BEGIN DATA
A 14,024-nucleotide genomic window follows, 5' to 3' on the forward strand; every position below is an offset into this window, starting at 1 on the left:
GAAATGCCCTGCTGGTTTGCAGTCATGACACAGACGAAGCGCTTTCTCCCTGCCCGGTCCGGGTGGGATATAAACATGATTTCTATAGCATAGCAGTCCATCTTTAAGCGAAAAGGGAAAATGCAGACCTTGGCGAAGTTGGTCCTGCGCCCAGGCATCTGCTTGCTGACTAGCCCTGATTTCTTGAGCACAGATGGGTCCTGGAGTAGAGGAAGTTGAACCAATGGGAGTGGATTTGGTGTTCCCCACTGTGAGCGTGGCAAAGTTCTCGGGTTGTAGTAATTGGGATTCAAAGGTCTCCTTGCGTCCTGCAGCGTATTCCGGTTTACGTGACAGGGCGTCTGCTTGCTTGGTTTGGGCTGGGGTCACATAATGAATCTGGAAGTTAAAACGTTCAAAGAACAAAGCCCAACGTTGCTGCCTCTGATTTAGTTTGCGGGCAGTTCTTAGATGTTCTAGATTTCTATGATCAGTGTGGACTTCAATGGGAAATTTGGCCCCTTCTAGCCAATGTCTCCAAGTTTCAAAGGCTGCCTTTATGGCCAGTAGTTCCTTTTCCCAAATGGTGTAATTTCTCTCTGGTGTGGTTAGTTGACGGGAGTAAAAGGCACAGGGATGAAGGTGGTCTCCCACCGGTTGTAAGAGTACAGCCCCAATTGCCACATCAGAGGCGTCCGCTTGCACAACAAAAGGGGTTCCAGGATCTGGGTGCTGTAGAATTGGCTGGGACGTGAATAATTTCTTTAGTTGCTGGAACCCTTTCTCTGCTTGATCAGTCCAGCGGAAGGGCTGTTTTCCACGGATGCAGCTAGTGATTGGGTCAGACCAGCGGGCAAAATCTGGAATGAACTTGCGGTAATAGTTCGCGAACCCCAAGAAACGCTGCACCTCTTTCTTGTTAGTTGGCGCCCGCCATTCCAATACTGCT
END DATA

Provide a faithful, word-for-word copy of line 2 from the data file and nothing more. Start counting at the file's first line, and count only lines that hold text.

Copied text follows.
GAAATGCCCTGCTGGTTTGCAGTCATGACACAGACGAAGCGCTTTCTCCCTGCCCGGTCCGGGTGGGATATAAACATGATTTCTATAGCATAGCAGTCCATCTTTAAGCGAAAAGGGAAAATGCAGACCTTGGCGAAGTTGGTCCTGCGCCCAGGCATCTGCTTGCTGACTAGCCCTGATTTCTTGAGCACAGATGGGTCCTGGAGTAGAGGAAGTTGAACCAATGGGAGTGGATTTGGTGTTCCCCACTGTGAGCGTGGCAAAGTTCTCGGGTTGTAGTAATTGGGATTCAAAGGTCTCCTTGCGTCCTGCAGCGTATTCCGGTTTACGTGACAGGGCGTCTGCTTGCTTGGTTTGGGCTGGGGTCACATAATGAATCTGGAAGTTAAAACGTTCAAAGAACAAAGCCCAACGTTGCTGCCTCTGATTTAGTTTGCGGGCAGTTCTTAGATGTTCTAGATTTCTATGATCAGTGTGGACTTCAATGGGAAATTTGGCCCCTTCTAGCCAATGTCTCCAAGTTTCAAAGGCTGCCTTTATGGCCAGTAGTTCCTTTTCCCAAATGGTGTAATTTCTCTCTGGTGTGGTTAGTTGACGGGAGTAAAAGGCACAGGGATGAAGGTGGTCTCCCACCGGTTGTAAGAGTACAGCCCCAATTGCCACATCAGAGGCGTCCGCTTGCACAACAAAAGGGGTTCCAGGATCTGGGTGCTGTAGAATTGGCTGGGACGTGAATAATTTCTTTAGTTGCTGGAACCCTTTCTCTGCTTGATCAGTCCAGCGGAAGGGCTGTTTTCCACGGATGCAGCTAGTGATTGGGTCAGACCAGCGGGCAAAATCTGGAATGAACTTGCGGTAATAGTTCGCGAACCCCAAGAAACGCTGCACCTCTTTCTTGTTAGTTGGCGCCCGCCATTCCAATACTGCT